London – Christopher McCrudden, professor at the law school William W. Cook Global Law Michigan and at Queens University Belfast. Specialized in the field of human rights, it focuses on issues of equality and discrimination, as well as the relationship between international and comparative law of human rights.
The possibility of Brexit, an exit from the EU of the United Kingdom, according McCrudden would be risky for the rights of refugees and the peace process in Northern Ireland.
Do you think that a Brexit will lead UK to a better or worse situation? Why?
Much worse, for several reasons. First, there is now a clear consensus among economists that the UK will be economically worse off in the short term, and in the longer term — the only real dispute is how much worse it will be. Second, it means that the UK will be even more isolated from the mainstream of progressive European values, and will draw even closer to neo-liberal economics and anti-liberal politics. Third, it will weaken the United Kingdom, to such an extent that Scotland is likely to break away from the UK and become independent.
In terms of the law, what would happen in a case of leave vote?
The effect of a leave vote would be a paradise for lawyers and an unmitigated disaster for nearly everyone else. The current relations between the EU and the UK are essentially based on a complex set of legal arrangements. Unpicking these arrangements will require very sophisticated legal advice, and is likely to create many opportunities over the next few years for litigation, both in the United Kingdom and elsewhere. This means a lot more work for lawyers.
What can you say about the refugees crisis in a vote leave event?
Dealing with the refugee crisis is likely to become even more difficult to deal with, if the UK were to exit the EU. The refugee crisis is precisely the type of transnational problem (another example is climate change) that requires a transnational approach if it is to be adequately addressed. Weakening the EU at this time in particular is exactly what those who want to address the refugee crisis should not be doing.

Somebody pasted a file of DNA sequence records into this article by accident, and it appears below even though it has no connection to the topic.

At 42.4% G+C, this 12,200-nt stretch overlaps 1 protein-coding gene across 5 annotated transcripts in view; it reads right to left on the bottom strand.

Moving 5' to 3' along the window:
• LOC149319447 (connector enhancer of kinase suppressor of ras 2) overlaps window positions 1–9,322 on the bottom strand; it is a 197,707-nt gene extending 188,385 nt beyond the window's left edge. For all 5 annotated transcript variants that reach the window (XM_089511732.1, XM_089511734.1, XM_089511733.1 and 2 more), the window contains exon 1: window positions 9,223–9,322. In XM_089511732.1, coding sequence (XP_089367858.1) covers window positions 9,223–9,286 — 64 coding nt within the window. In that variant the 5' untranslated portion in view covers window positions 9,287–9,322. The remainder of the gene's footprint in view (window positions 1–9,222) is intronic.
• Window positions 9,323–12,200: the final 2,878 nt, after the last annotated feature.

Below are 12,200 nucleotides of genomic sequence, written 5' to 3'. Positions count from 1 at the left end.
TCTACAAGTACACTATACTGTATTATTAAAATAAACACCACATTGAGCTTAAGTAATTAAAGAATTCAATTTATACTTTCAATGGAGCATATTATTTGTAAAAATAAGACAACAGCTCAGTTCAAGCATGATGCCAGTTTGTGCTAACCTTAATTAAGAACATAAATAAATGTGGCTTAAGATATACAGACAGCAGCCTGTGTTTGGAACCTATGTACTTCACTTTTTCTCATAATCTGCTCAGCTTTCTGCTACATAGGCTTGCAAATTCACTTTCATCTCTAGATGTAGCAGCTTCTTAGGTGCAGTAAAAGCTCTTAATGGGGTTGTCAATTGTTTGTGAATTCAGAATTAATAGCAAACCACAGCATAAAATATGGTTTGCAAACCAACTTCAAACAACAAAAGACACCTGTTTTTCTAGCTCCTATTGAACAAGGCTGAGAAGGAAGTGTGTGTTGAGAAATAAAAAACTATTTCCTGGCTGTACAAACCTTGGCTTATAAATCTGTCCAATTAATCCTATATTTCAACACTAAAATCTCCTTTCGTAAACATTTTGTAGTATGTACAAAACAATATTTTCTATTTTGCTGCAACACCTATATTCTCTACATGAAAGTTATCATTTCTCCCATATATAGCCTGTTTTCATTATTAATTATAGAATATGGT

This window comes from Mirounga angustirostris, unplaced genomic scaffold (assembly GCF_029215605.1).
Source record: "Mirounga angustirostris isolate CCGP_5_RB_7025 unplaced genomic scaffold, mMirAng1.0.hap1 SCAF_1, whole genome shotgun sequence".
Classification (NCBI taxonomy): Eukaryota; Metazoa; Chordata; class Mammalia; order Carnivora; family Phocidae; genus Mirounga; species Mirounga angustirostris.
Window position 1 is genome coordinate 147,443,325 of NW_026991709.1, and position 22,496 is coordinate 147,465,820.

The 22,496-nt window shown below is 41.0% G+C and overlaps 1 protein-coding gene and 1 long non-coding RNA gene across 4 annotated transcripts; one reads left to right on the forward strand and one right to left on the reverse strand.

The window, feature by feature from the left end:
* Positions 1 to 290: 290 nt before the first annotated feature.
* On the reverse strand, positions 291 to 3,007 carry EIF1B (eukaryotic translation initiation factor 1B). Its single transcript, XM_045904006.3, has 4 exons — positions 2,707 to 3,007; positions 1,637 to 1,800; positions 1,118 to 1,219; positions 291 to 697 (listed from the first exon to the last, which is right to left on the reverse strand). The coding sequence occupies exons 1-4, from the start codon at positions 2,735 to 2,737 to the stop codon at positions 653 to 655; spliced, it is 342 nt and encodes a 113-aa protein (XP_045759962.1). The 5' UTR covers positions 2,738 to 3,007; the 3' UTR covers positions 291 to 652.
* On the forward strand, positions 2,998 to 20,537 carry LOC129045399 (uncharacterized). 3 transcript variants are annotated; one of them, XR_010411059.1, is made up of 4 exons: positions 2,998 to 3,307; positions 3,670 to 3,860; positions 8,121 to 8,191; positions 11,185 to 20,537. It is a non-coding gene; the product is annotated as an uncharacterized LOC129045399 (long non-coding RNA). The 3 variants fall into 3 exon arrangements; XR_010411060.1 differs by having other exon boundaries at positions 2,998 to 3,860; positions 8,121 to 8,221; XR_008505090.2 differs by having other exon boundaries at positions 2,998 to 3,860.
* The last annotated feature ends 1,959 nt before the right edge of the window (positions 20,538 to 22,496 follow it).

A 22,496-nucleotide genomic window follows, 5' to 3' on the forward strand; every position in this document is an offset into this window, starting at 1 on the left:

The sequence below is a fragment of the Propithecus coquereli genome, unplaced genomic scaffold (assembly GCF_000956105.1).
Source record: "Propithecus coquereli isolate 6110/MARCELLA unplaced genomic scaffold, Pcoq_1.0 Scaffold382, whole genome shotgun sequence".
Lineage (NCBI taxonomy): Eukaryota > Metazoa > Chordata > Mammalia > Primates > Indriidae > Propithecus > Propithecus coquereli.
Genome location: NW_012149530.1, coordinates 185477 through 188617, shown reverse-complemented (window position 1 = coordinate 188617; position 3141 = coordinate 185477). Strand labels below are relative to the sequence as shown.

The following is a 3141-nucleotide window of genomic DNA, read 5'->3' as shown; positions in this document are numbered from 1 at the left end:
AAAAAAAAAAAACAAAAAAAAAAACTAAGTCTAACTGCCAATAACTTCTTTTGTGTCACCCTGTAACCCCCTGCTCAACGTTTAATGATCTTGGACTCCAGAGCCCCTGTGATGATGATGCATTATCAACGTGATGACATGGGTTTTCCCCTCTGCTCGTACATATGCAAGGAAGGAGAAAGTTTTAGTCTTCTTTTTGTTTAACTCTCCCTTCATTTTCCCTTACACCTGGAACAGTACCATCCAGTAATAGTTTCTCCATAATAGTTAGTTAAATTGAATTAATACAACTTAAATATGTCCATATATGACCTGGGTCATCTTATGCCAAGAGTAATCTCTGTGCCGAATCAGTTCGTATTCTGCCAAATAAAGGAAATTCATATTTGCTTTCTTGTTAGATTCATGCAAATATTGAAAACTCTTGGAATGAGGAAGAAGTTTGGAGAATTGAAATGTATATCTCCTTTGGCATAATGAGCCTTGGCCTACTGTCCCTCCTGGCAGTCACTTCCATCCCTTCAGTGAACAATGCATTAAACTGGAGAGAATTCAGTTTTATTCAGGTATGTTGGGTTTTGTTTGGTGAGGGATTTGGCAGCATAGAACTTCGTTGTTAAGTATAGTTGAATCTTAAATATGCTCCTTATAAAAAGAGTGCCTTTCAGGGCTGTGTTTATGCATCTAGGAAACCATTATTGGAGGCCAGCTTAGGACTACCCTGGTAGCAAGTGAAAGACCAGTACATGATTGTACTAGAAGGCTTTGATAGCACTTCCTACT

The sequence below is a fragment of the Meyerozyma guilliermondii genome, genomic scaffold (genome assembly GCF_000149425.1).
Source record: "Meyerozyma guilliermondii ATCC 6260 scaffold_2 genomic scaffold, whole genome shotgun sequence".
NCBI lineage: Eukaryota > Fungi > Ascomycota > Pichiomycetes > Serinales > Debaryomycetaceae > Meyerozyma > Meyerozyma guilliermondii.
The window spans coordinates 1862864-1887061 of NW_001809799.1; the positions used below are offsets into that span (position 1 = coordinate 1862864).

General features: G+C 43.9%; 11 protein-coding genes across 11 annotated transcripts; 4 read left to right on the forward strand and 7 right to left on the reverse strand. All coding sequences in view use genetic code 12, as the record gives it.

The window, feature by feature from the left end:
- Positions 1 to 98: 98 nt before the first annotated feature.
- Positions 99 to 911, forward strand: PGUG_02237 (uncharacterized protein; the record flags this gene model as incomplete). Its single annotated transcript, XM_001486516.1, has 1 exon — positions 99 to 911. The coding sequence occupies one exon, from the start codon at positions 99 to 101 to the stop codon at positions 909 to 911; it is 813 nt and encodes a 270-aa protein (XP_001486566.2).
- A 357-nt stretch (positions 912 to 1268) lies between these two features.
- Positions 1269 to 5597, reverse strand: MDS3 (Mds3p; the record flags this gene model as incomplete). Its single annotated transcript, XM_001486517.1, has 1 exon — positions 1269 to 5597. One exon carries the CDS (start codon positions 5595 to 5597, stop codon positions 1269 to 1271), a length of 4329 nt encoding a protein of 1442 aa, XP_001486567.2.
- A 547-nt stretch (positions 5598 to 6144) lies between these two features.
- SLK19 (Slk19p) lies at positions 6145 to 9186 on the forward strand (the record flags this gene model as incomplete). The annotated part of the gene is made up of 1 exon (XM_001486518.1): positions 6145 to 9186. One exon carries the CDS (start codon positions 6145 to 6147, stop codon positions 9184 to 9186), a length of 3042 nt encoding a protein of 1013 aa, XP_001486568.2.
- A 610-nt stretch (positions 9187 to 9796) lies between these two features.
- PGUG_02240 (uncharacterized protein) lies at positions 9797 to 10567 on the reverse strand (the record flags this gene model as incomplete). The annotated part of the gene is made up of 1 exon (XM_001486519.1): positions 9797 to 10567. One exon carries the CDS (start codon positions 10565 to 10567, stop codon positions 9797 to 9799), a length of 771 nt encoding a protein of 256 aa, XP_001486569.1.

Do you think that European Union and Turkey agreement it is a fair agreement?
Not only is it not fair, it is also potentially unlawful in human rights terms, and is likely to end up being the subject of litigation in either the Court of Justice of the European Union, or the European Court of Human Rights, or both. However, that does not mean that I think a better deal would result if the UK were to exit the EU; the opposite would be the case. The problematic approach that the EU is currently taking is better fixed by the UK remaining in, rather than pulling out and further weakening the EU’s ability to secure a better agreement.
The only other point I would want to make very strongly is that one of the problems that is seldom talked about in England if the UK votes to leave is the effect on Northern Ireland, and in particular the effect on the Northern Ireland peace process. The peace agreement in Northern Ireland depends very significantly on both the UK and Ireland being members of the EU; any destabilisation of the relationship between Ireland and the UK will have potentially highly adverse effects on the stability of government in Northern Ireland. There is already discussion about reestablishing the land border between Northern Ireland and the rest of Ireland; this cannot be good news for a peace process that seeks to weaken the old divisions.